Financial wellness rule : Don’t ever invest in ULIPS

First things first:

  1. This is going to be a long post. Even if you haven’t invested in ULIPS, I’d recommend reading along.
  2. The post also assumes that you’re familiar with basic financial terminology. If not, order a copy of the book Smart Money Moves. It teaches a lifetime of valuable learning, for the price of a bad pizza meal. It’s the follow up to the highly rated Grownups Are Just Kids With Money. If you’re not big on reading, you can attend the upcoming live edition of The Moneyplanting Program.

What are ULIPs?

ULIPs are insurance+investment products. They were designed from the get go to strip wealth off of hard-working individuals. In case of senior citizens, they were also used as an effective way to siphon away their life’s savings.

I’m not being too harsh.

Take a look at these headlines. They’re all about ULIPS.


  • Why you shouldn't buy a ULIP - Smart Money Moves - The Moneyplanting Program - Vinod Desai
  • Why you shouldn't buy a ULIP - Smart Money Moves - The Moneyplanting Program - Vinod Desai
  • Why you shouldn't buy a ULIP - Smart Money Moves - The Moneyplanting Program - Vinod Desai
  • Why you shouldn't buy a ULIP - Smart Money Moves - The Moneyplanting Program - Vinod Desai
  • Why you shouldn't buy a ULIP - Smart Money Moves - The Moneyplanting Program - Vinod Desai

ULIPS were widely marketed, heavily mis-sold, and their complicated structure meant that agents could easily bury clients in a sea of jargon, numbers and timeframes.

There were only one set of folks for who ULIPS created tremendous wealth. The one’s selling it. This group includes insurance agents, bank’s relationship managers, financial advisors and insurance companies.

So why this post now?

One of the program attendees mentioned having signed up for a ULIP a year ago. She was also mis-sold stating.

  • That a ULIP is exactly like a mutual fund.
  • But it was better, because it also provided an insurance cover.
  • And that she wasn’t paying premiums but SIP installments.

Calling ULIP premiums as SIPs, and stating that ULIPs are exactly like mutual funds, is clearly one of the newer mis-selling tricks which agents are employing. But that comes as no surprise since ULIPS were always, always mis-sold.

A quick google search of the phrase ULIP mis-selling will show these results.

Why it's best to avoid ULIPs

What’s a ULIP ANYWAY?

It’s an abbreviation for ‘Unit Linked Insurance Policy‘. Let’s break that phrase down.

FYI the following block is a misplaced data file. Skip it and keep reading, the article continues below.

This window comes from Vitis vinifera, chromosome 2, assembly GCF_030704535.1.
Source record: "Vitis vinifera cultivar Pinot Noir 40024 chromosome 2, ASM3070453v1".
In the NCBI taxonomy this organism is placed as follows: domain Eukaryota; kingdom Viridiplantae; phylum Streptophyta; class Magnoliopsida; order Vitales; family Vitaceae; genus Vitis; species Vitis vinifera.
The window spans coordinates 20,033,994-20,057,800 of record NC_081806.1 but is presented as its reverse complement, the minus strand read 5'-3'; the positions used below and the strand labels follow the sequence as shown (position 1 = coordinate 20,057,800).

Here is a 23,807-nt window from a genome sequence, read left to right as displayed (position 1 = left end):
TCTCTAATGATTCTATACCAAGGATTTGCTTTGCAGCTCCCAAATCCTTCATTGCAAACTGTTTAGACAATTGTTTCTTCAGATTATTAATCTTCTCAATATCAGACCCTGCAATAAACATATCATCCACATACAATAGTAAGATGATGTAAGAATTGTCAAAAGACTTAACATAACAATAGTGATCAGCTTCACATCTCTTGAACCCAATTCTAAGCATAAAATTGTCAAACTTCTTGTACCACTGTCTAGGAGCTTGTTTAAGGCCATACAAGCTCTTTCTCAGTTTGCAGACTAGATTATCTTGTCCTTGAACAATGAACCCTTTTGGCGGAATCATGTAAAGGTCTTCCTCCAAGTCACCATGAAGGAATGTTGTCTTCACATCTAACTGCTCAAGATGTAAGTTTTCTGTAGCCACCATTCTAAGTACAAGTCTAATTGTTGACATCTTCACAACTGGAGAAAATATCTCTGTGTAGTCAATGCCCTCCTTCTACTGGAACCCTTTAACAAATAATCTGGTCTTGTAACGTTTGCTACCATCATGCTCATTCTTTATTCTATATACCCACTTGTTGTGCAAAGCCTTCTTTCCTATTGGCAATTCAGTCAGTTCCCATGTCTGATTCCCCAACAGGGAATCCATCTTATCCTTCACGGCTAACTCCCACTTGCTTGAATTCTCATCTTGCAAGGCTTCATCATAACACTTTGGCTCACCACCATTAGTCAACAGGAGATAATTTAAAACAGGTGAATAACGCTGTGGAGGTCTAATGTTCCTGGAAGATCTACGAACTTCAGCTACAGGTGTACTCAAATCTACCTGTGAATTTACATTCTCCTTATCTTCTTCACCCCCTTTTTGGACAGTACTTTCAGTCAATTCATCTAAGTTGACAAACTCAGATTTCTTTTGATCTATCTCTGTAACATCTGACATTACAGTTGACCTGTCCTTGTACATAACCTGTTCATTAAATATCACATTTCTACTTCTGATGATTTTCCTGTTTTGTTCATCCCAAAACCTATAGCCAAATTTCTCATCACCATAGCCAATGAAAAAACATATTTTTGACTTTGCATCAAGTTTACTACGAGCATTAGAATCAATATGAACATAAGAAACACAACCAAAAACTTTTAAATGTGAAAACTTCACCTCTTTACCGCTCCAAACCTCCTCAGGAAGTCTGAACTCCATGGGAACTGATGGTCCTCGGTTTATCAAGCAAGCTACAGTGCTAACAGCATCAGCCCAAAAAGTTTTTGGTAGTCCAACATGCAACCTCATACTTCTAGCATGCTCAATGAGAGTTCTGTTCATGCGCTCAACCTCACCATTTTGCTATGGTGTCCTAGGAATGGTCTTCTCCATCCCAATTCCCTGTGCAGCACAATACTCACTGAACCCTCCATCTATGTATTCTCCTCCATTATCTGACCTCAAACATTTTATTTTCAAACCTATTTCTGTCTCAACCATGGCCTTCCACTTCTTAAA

Why the words Unit Linked?

Because unlike a traditional life insurance policy, where you are assured a certain percentage of return (typically around 4-6%), in ULIPS you are allotted units which are market-linked. The growth of your investment depends on the growth of these units. These units are linked to Equity or Debt.

What does A ULIP provide?

It provides a mix of both insurance and investment.

That might sound like a good thing(You’re getting both in the same product after all). But it isn’t.

When it comes to investing or financial planning, insurance and investment should never be mixed. This statement is true for any investment+insurance product; not just ULIPS. That includes a myriad of other investment+insurance products with different names.

  • Whole life insurance plans
  • Pension plans
  • Moneyback plans
  • Children’s plans
  • Women’s plans
  • Endowment plans

The industry comes up with new and creative ways year after year to sell these terrible products.

Investing in them makes no sense

Because when you mix your insurance and investment needs, you get the worst of both worlds.

– everybody who knows about finances

This has been stated plenty of times both in the book and in the program.

Instead of investing in a ULIP, you’ll get better results if YOu:

Invest a portion of it to buy a term insurance life policy. Because that would provide a far higher insurance cover than a ULIP. A ULIP typical provides around 10 times of your annual premium as insurance cover. So for a policy where you’re investing 50,000/- a year, you get an insurance cover of a measly 5,00,000/-.

Is 5,00,000/- enough for your dependents to live comfortably for a decade? Absolutely not. But that is what a life insurance cover is supposed to do. It’s supposed to provide a financial cushion to let your family get things back in order.

Your life insurance cover should be at least 10-20 times your annual income. And if you’re a 30 year individual in reasonable health, you can pick up a term insurance life cover of 1 Crore Rupees, for 8000/- to 10,000/- Rupees a year. (A year, yes)

Invest the rest via an SIP into an equity mutual fund. The remaining 40,000/- to 42,000/- can then be invested into a multi-cap fund, via an SIP. Because that will provide far higher growth than a ULIP. And in you don’t want to expose all of it to equities, you could pick an equity-aggressive fund instead.

Here’s a slide from the program. It assumes a conservative return from a multi-cap fund over a 5 year period.

Why you shouldn't buy a ULIP - Smart Money Moves - The Moneyplanting Program - Vinod Desai

What else is wrong with ULIPS?

The lack of flexibility